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Justice and Human Rights

Trócaire's Justice and Human Rights work includes advocating for democratic and transparent government processes that protect and fulfil the rights of people living in poverty. We also work to protect rights of people who are marginalised and vulnerable to human rights violations.

Justice and Human Rights

Catalina Sanchez Solis, testifies at the trial of Guatemalan dictator Efraín Ríos Montt. Photo: Elena Hermosa/Trócaire

Impact of our justice and human rights

Competitive terms & conditions

780,000

people directly benefited from Trócaire supported justice and human rights programmes

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3,000

in Myanmar were given training on land rights and how to raise their concerns with authorities

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1024

people in Rwanda worked together to call on the government to modify a programme to protect food security

How we support justice and human rights

Breaking the cycle of poverty means ensuring that people have a say in decisions that affect their own lives and have their basic rights respected and upheld. In countries where Trócaire works people are often excluded from decisions that affect them and their human rights are continually under threat or undermined.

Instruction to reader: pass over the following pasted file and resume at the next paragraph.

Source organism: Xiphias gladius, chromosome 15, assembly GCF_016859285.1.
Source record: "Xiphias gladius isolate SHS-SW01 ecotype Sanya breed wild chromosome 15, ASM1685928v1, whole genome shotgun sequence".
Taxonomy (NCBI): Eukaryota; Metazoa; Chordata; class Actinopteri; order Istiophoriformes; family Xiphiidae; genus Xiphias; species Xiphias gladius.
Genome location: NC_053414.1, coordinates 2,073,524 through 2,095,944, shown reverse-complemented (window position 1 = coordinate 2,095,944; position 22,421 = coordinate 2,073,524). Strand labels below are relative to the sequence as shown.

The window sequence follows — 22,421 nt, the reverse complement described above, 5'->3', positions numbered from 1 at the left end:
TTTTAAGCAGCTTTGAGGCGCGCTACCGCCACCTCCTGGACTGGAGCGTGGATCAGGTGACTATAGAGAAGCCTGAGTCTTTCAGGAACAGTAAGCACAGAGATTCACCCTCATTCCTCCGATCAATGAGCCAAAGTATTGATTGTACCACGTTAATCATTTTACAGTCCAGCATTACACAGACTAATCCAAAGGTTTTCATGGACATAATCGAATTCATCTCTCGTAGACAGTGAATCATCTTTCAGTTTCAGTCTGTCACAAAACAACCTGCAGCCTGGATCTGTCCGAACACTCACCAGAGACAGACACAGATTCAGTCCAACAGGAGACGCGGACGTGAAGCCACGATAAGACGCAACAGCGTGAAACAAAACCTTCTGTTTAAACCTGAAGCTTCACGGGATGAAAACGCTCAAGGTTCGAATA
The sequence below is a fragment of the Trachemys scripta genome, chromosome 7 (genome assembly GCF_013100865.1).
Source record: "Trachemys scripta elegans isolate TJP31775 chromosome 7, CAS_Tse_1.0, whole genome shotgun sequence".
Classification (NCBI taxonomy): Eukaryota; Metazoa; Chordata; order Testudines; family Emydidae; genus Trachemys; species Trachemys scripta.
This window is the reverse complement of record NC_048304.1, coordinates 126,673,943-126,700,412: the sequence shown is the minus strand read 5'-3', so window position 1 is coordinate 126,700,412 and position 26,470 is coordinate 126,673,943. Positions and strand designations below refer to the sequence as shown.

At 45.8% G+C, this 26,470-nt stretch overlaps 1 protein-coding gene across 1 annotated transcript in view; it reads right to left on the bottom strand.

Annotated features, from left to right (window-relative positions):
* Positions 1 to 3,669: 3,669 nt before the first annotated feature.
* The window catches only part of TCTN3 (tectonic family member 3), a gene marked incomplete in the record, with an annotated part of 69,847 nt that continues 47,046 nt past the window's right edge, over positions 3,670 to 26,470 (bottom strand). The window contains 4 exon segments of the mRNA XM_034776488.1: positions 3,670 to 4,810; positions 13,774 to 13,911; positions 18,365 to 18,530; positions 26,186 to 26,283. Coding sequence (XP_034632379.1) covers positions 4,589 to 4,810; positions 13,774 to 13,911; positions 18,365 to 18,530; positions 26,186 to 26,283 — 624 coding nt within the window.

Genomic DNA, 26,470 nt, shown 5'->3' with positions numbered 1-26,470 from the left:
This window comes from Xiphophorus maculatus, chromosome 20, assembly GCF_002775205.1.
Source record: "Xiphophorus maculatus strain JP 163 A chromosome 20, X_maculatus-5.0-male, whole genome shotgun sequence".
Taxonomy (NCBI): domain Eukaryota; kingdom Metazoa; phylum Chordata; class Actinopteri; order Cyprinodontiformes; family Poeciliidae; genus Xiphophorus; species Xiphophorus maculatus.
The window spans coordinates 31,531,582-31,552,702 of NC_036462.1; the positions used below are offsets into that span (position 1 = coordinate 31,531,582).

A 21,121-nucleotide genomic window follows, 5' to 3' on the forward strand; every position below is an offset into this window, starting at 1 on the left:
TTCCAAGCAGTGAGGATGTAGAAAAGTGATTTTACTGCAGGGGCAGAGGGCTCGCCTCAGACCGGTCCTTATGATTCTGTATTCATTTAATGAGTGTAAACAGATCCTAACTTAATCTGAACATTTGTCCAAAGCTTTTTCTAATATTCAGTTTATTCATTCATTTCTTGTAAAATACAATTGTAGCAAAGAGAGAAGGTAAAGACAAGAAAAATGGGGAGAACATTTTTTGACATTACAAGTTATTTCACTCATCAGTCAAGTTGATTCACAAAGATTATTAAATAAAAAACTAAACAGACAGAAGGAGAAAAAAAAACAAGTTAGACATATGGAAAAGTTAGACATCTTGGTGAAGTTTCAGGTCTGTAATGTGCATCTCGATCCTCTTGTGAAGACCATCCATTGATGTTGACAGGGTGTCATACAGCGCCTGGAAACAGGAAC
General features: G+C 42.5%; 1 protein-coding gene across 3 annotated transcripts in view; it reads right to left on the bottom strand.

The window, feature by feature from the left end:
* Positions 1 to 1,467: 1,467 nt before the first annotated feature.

Trócaire supports the work of documenting human rights violations and challenging those responsible, and empowering marginalised people, especially women, to participate in governance processes and demand accountability from their governments.

We have witnessed worsening violence against human rights defenders in recent years, particularly those working to defend land, indigenous rights and environmental rights. In 2016, 33 human rights defenders were murdered in Honduras and 12 in Guatemala alone.

We continue to support people who risk their lives to speak up for justice.

Examples of our recent impact:

  • Last year 780,000 people around the world were supported through our justice and human rights programme.
  • In Myanmar, we helped to train 3,000 people about land rights and how to raise problems or concerns with the relevant authorities.
  • Our programmes in Nicaragua mobilised communities to advocate for improved services. In communities where we work 189 proposals relating to basic needs were submitted to local government, 119 of which were accepted.
  • In Sierra Leone 66 meetings were held between leaders and communities focused on service delivery and entitlements for women and girls.
  • In Zimbabwe 81 per cent of people where we work participated in decision-making spaces convened by local leaders.
  • In Rwanda, a government programme to protect food security was modified as a result of recommendations made by 1,024 people supported by Trócaire.

Updates on our justice and human rights work